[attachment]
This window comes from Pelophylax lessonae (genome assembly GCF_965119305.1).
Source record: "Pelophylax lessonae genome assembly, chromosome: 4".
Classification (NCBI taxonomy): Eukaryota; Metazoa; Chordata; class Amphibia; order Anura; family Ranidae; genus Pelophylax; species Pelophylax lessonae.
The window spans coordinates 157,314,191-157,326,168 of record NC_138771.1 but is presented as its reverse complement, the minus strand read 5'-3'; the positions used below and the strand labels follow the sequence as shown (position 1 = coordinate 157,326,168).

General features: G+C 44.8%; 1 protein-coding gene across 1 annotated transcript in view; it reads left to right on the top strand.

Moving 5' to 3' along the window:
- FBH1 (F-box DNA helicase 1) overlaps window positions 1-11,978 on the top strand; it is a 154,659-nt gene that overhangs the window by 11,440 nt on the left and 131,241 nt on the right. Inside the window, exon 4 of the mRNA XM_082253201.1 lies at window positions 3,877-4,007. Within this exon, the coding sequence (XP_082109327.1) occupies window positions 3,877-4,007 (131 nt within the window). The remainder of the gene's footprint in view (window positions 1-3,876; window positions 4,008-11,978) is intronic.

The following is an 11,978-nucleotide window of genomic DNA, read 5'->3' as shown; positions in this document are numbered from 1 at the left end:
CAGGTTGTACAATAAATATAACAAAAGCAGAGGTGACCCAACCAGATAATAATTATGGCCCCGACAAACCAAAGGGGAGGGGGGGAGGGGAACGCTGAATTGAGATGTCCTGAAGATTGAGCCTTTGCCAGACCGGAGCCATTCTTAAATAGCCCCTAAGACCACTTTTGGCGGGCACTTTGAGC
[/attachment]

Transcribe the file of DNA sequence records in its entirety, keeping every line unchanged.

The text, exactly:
This window comes from Pelophylax lessonae (genome assembly GCF_965119305.1).
Source record: "Pelophylax lessonae genome assembly, chromosome: 4".
Classification (NCBI taxonomy): Eukaryota; Metazoa; Chordata; class Amphibia; order Anura; family Ranidae; genus Pelophylax; species Pelophylax lessonae.
The window spans coordinates 157,314,191-157,326,168 of record NC_138771.1 but is presented as its reverse complement, the minus strand read 5'-3'; the positions used below and the strand labels follow the sequence as shown (position 1 = coordinate 157,326,168).

General features: G+C 44.8%; 1 protein-coding gene across 1 annotated transcript in view; it reads left to right on the top strand.

Moving 5' to 3' along the window:
- FBH1 (F-box DNA helicase 1) overlaps window positions 1-11,978 on the top strand; it is a 154,659-nt gene that overhangs the window by 11,440 nt on the left and 131,241 nt on the right. Inside the window, exon 4 of the mRNA XM_082253201.1 lies at window positions 3,877-4,007. Within this exon, the coding sequence (XP_082109327.1) occupies window positions 3,877-4,007 (131 nt within the window). The remainder of the gene's footprint in view (window positions 1-3,876; window positions 4,008-11,978) is intronic.

The following is an 11,978-nucleotide window of genomic DNA, read 5'->3' as shown; positions in this document are numbered from 1 at the left end:
CAGGTTGTACAATAAATATAACAAAAGCAGAGGTGACCCAACCAGATAATAATTATGGCCCCGACAAACCAAAGGGGAGGGGGGGAGGGGAACGCTGAATTGAGATGTCCTGAAGATTGAGCCTTTGCCAGACCGGAGCCATTCTTAAATAGCCCCTAAGACCACTTTTGGCGGGCACTTTGAGC